Haradeth hadn’t really thought much about the benefits of an active portal stone network. He’d been aware it had been only an instant to go from the Sylvani lands to the reactivated portal stone in the fortresses courtyard, but the impact of that hadn’t really stuck with him. Now that he was taking his mother halfway across the continent in a few steps – a journey he would have been hesitant to make in any other manner, given Lathariel’s newly vulnerable condition – it struck him that having the entire network up and running would completely reshape the kingdom. Fish from the coast could be brought inland without spoiling. Troops could be deployed to defend any part of the kingdom faster than even Alohym ships could travel.
That revelation, however, would have to be processed later. Right now, his mother needed help that only a psychotic automaton with a penchant for stabbing could provide.
Bix’s portal stone had been moved to allow entrance just outside her laboratory, instead of bringing people directly inside. The shimmering light faded to reveal the underbelly of the Sylvani’s massive city that had once been a ship. Lathariel gasped, and Haradeth smiled. He’d been similarly shocked when he first saw the gleaming steel halls, strange wires, and bizarre flameless light. Bix had talked about things like reactors and electricity, which Haradeth still thought was a strange way to speak of magic.
“Haradeth!” Lorathor said, standing up from the seat he’d taken outside of BIx’s laboratory. “I was wondering when you’d – oh.” It had taken the Sylvani a moment to recognize who Haradeth had brought with him. Immediately, Lorathor dropped into a low bow. “Lady Lathariel. You honor us with your presence. It is truely a blessing to see you ambulatory again.”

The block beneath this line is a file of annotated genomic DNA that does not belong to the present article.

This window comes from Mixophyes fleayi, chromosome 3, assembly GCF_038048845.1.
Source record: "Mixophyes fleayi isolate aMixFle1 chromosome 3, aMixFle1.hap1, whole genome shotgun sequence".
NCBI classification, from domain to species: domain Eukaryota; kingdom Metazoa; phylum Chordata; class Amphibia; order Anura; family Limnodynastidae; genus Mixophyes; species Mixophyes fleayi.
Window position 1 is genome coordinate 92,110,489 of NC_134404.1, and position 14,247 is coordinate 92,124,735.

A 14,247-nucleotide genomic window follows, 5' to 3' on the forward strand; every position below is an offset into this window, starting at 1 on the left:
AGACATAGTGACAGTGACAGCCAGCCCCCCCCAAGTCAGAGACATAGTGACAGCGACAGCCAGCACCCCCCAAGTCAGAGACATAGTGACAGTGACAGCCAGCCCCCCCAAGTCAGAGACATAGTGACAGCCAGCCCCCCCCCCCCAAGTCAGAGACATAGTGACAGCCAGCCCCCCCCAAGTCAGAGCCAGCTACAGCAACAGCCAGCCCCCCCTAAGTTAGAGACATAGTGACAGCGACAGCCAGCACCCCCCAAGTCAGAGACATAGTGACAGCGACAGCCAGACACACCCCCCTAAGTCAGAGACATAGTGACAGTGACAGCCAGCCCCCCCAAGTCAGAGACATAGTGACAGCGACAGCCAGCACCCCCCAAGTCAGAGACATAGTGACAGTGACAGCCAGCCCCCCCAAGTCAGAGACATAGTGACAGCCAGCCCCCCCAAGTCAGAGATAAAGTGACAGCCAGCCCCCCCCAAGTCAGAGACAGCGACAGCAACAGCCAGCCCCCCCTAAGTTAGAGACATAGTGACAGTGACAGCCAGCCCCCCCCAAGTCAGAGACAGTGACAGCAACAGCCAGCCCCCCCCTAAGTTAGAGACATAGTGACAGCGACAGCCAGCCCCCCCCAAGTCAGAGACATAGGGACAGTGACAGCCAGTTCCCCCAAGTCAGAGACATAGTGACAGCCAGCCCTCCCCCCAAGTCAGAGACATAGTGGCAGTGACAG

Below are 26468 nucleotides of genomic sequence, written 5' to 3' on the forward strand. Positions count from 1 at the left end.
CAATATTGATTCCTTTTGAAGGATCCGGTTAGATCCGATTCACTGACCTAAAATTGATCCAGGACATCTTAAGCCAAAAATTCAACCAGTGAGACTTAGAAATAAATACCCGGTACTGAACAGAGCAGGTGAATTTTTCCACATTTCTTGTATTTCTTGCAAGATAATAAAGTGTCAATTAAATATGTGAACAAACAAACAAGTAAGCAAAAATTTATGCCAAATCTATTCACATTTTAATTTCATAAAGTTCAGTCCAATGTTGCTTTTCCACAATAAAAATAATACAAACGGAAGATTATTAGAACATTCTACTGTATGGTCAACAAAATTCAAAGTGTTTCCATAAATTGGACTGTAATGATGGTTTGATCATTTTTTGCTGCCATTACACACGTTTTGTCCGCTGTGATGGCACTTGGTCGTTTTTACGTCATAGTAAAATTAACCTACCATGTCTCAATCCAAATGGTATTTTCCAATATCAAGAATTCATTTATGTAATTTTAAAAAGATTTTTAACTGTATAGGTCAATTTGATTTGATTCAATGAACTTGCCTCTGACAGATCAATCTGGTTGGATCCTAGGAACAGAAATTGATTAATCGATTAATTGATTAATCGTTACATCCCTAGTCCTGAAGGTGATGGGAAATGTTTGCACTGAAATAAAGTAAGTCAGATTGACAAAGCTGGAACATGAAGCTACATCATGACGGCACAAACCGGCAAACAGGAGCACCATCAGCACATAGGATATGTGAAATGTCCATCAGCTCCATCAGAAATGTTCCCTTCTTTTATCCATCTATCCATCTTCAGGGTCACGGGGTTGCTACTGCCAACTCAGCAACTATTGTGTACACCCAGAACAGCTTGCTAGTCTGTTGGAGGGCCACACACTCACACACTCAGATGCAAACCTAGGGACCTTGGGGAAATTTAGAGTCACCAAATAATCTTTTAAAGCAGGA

“Lorathor,” she said warmly. “I was wondering when I’d see you. Where…what is this?” she asked, looking around.
“You have a unique honor,” Lorathor said, “one fitting someone of your station. Welcome to our home.”
“This…this is Sylvanathame?” Lathariel’s eyes widened. “But…”
“There’s a lot the Sylvani have shared with me,” Haradeth said, gently cutting in. He could fill her in with the full details later, while Bix worked. “It’s quite the tale. But they Sylvani have fought the Alohym before. On another world. This city is the remnants of their last great ship.”
“Light and Shadow,” Lathariel whispered. “I never imagined.”
“We have kept this secret since before you were even born, your Divinity,” Lorathor said with characteristic smoothness. “We are finally being allowed to share it with the wider world. Our…goddess, Anoritia, has relaxed some restrictions.”